Specific to this fight, I cannot understand why any responsible legislature would allow the many to vote on the rights of the few. It is the government's place to protect the rights of minorities, and keeping the rights of minorities away from the grubby hands of the majority. If you don't like how the legislature works, you vote for someone who shares your views and the legislature amends the constitution.

Feel the Rage, Part I

Last night, after a lovely day of walking the North End, stopping in a graveyard, flipping Mitt Romney off (more on that later), and walking all the way to Coolidge Corner, I decided to watch the evening news. My emotions were kind of raw after watching Extreme Makeover: Home Edition since it was a family who had just unexpectedly lost their father, and what does the channel 38 news lead with?

Some sick bastard stole one of the Salvation Army pots outside a Walgreens in Methuen. Not only did this sick fuck steal from charity, he stole from charity while a man with Down Syndrome was minding the pot and didn't even understand that he'd been robbed until someone told him.

A Salvation Army bell ringer kept ringing his bell as the red kettle was lifted from the tripod next to him outside a Jackson Street drugstore.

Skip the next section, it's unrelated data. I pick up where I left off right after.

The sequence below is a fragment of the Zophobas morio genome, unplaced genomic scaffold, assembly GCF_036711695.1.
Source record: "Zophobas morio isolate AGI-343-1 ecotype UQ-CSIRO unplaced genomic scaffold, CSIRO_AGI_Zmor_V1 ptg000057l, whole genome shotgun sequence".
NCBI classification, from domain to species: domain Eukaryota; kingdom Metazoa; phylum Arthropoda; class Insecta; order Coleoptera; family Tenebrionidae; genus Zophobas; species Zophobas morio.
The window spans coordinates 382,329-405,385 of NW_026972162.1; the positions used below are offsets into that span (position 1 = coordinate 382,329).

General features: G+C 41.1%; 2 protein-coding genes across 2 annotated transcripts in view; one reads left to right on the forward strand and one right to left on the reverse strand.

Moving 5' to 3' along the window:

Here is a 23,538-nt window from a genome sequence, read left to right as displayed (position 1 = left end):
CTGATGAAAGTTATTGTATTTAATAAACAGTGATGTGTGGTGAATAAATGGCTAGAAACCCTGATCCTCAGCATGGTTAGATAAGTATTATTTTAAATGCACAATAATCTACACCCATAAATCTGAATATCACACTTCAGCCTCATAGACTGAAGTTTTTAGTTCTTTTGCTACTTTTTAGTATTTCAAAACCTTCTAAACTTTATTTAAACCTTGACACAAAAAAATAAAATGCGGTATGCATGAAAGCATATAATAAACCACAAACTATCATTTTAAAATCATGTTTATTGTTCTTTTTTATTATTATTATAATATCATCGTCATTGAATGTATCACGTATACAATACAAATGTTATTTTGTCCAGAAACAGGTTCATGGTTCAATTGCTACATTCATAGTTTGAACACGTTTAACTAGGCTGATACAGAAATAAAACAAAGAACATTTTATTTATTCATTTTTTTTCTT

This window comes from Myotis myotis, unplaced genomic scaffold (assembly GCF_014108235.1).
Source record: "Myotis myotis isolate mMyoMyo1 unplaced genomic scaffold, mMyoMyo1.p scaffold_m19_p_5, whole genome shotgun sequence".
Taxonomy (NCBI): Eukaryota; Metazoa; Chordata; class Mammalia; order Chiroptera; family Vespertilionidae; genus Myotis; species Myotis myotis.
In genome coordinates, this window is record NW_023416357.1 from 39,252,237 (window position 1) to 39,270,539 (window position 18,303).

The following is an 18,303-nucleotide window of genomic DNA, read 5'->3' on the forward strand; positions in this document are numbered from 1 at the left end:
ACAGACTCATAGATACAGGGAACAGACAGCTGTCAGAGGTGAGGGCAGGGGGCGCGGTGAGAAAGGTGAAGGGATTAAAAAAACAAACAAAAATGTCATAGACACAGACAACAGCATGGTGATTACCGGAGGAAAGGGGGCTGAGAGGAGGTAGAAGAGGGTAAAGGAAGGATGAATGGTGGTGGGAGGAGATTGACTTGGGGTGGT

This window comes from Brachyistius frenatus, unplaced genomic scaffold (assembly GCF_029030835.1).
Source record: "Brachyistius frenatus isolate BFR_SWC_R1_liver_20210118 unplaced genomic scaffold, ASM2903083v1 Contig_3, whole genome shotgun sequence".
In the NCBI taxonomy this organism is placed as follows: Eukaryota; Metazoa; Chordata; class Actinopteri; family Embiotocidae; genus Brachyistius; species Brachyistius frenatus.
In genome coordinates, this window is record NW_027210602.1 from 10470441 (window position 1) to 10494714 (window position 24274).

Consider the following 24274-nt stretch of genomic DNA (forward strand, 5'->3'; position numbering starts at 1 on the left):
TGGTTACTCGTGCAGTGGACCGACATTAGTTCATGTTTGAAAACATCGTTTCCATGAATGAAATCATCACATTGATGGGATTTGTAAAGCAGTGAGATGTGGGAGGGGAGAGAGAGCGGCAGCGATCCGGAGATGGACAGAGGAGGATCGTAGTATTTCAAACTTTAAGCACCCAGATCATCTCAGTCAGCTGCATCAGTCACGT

He kept ringing it as the thief walked away with the kettle and the money the bell ringer had collected for the poor at Christmas.

He finally stopped when an employee of the drugstore, who witnessed the theft, called police.

Then the bell ringer, a 41-year-old man with Down syndrome, became frightened.

Let's make this clear. Whoever stole from this guy just sealed his place in hell. I hope that Satan pulls your toenails out by the millimeter with white-hot tongs. I hope the Dark Lord pulls out your innards through your mouth so you can watch. You stole from the poor and a retarded person at the same time. That is completely heartless and cruel, and I hope the police find whoever did this and punish him/her as harshly as possible. The Salvation Army has had a rough enough time of it lately with many stores not willing to let the bell-ringers set up shop outside their stores (Target, I'm looking at you) and now people are stealing from them? In doing research for this post, I found several other bell-ringers in other cities have been forcibly robbed as well. But just walking away with the pot from a person who didn't know better? Sick.

Friday, November 17, 2006

Psycho Killer

What the fuck is wrong with people?

Two armed thugs tried to rob a line of people waiting to buy the new Playstation 3 gaming console early Friday and shot one who refused to give up the money, authorities said.

And, closer to home:

Police were called to Copley Place Mall early this morning to restrain crowds clamoring for the new Sony PlayStation 3, according to broadcast reports.

When security at the Copley Place Mall opened the doors, hundreds of waiting people rushed the mall in what witnesses called a stampede.